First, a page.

Referring to FIG. 17, a single cooling needle 410 that can be used in the cooling subsystem 104 is illustrated. The needle 410 comprises a shaft 412, a proximal end 414, and a distal end 416, and is composed of a rigid thermally conductive material, such as, e.g., stainless steel. The needle 410 can have any cross-section as long as it is capable of penetrating tissue, but in the preferred embodiment, its cross-section is circular, oval or flat. The diameter and length of the needle 410 is preferably within the range of 0.5 mm to 4.0 mm, and 5 cm to 25 cm, respectively. The needle 410 comprises an inlet fluid port 418 and an outlet fluid port 420 formed at its proximal end 414 for connection to the pump assembly 114. The needle 410 further comprises a coolant flow conduit (shown in phantom) that serves to cool the shaft 412, and thus the tissue in contact with the shaft 412, by thermally drawing heat away. In particular, the coolant flow conduit comprises a cooling lumen 422 that is in fluid communication with the inlet fluid port 418 and extends through the shaft 412, and a return lumen 424 that is in fluid communication with the outlet fluid port 420 and extends through the shaft 412. The distal end of the cooling lumen 422 is in fluid communication with the distal end of the return lumen 424 to complete the cooling circuit.

Operation of the cooling needle 410 is similar to the operation of the cooling probe 310, with the exception that the cooling needle 410 is percutaneously introduced through the skin of the patient or through a surgical opening into the tissue. Specifically, the electrode array 132 of the ablation probe assembly 106 is deployed within the target tissue TR. The cooling needle 410 is inserted, percutaneously or through a surgical opening, into the tissue T on the boundary B separating the treatment region TR from the non-treatment region NTR, as illustrated in FIG. 18A. The pump assembly 114 is then operated to convey the cooling medium through the needle 410, thereby providing a thermal barrier between the treatment region TR and the non-treatment region NTR. Specifically, the power head 180 conveys the cooled medium from the syringe 182 under positive pressure, through tubing 198, and into the inlet fluid port 418. The cooled medium then travels through the cooling lumen 422 of the needle 412. Thermal energy is transferred from the treatment region TR, to the shaft 412 of the needle 410, and then to the cooled medium, thereby preventing the thermal energy from reaching the non-treatment region NTR and maintaining it at a cool temperature. The heated medium is then conveyed from the return lumen 424, through the outlet fluid port 420, through the tubing 199, and into the discharge reservoir 186.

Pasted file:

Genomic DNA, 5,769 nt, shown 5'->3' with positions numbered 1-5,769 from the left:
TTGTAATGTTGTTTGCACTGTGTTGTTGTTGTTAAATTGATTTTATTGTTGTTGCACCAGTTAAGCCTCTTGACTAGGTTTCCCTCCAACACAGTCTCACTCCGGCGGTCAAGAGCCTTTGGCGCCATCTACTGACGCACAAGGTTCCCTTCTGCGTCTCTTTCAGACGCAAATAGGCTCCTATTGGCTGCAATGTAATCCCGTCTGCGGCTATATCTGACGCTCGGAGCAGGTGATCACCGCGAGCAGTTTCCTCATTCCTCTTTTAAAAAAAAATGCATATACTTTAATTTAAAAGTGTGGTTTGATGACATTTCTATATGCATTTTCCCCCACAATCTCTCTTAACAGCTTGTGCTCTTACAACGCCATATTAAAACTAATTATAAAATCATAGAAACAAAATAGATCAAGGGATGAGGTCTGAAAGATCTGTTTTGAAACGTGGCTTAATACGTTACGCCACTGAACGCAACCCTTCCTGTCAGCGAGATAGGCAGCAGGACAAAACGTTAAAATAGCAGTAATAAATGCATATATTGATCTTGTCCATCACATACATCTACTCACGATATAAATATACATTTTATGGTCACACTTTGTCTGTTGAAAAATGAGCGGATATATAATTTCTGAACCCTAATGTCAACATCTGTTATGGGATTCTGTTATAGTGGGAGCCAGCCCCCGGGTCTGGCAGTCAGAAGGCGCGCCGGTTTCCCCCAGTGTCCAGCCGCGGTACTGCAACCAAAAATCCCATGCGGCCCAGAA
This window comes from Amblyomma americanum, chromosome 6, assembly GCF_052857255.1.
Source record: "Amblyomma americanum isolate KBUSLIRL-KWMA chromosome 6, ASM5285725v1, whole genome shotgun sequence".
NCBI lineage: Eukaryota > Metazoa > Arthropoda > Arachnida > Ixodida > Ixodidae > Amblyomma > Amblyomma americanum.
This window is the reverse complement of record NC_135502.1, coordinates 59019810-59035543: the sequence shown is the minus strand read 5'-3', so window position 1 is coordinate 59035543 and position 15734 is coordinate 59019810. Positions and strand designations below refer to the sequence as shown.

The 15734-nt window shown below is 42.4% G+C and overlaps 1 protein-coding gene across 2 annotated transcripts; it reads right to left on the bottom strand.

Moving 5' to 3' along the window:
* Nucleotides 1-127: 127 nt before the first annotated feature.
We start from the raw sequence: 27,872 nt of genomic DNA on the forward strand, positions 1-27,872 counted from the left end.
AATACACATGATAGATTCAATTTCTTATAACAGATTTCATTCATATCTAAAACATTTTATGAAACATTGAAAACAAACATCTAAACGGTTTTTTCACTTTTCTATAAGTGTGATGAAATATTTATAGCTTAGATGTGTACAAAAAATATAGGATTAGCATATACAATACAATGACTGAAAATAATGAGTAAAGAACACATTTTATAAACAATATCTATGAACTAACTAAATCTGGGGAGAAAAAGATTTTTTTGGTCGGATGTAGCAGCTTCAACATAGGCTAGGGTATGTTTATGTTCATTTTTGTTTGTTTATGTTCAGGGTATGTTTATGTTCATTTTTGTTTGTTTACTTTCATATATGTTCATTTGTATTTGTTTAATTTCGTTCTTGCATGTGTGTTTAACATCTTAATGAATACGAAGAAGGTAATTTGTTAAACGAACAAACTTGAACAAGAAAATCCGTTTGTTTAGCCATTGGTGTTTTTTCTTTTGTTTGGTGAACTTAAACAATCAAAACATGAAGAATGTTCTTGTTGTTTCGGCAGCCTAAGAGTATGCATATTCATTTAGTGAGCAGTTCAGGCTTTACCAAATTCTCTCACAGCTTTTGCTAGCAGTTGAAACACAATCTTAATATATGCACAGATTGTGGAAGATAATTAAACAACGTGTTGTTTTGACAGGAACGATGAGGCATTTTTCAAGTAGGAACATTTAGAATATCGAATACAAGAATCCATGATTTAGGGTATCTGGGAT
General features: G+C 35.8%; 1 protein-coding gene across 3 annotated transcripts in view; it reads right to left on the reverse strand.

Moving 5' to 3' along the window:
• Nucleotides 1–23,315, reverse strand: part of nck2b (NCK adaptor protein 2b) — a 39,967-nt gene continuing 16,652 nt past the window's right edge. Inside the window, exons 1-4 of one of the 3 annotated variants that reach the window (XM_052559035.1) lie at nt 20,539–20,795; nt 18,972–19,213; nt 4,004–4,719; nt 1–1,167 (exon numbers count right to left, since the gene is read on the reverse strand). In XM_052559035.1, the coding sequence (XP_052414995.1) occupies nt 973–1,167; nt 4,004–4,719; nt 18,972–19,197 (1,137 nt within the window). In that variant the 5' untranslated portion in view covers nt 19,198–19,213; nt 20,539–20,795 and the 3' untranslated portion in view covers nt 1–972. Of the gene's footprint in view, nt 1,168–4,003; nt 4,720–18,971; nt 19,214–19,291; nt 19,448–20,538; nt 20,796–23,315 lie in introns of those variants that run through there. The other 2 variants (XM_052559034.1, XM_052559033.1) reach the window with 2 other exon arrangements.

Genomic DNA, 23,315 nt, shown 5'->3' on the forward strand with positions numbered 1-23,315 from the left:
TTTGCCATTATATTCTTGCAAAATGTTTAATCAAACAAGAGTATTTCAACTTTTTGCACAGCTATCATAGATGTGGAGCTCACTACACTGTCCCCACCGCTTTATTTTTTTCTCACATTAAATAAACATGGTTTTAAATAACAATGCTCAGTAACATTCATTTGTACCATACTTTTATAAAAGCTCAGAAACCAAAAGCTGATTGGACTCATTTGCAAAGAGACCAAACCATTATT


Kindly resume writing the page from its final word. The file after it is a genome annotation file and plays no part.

The RF generator 108 is then operated to ablate the treatment region TR. Specifically, a lesion L is formed within the treatment region TR, as illustrated in FIG. 18B. Because the actively cooled needle 410 forms a thermal barrier between the treatment region TR and the non-treatment region NTR, the lesion L does not extend to the non-treatment NTR

In alternative methods, multiple needles 410 can be inserted along the length of the boundary B to provide a broader thermal barrier, in which case a scalloped lesion L will be formed similar to those illustrated in FIGS. 12B and 16B. The tubings 198 and 199 of the pump assembly 114 can be branched in order to feed the medium to, and remove the heated medium from, the multiple needles 410.

Although particular embodiments of the present inventions have been shown and described, it will be understood that it is not intended to limit the present inventions to the preferred embodiments, and it will be obvious to those skilled in the art that various changes and modifications may be made without departing from the spirit and scope of the present inventions. Thus, the present inventions are intended to cover alternatives, modifications, and equivalents, which may be included within the spirit and scope of the present inventions as defined by the claims.

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US7306589Oct 14, 2005Dec 11, 2007Boston Scientific Scimed, Inc.Therapeutic apparatus having insulated region at the insertion area
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Classifications
U.S. Classification607/105, 606/27, 606/192
International ClassificationA61F7/00, A61B18/00, A61B19/00, A61B18/18, A61M29/00
Cooperative ClassificationA61B2018/00023, A61B19/40, A61B2019/4045, A61B2018/00017, A61B2019/4081
European ClassificationA61B19/40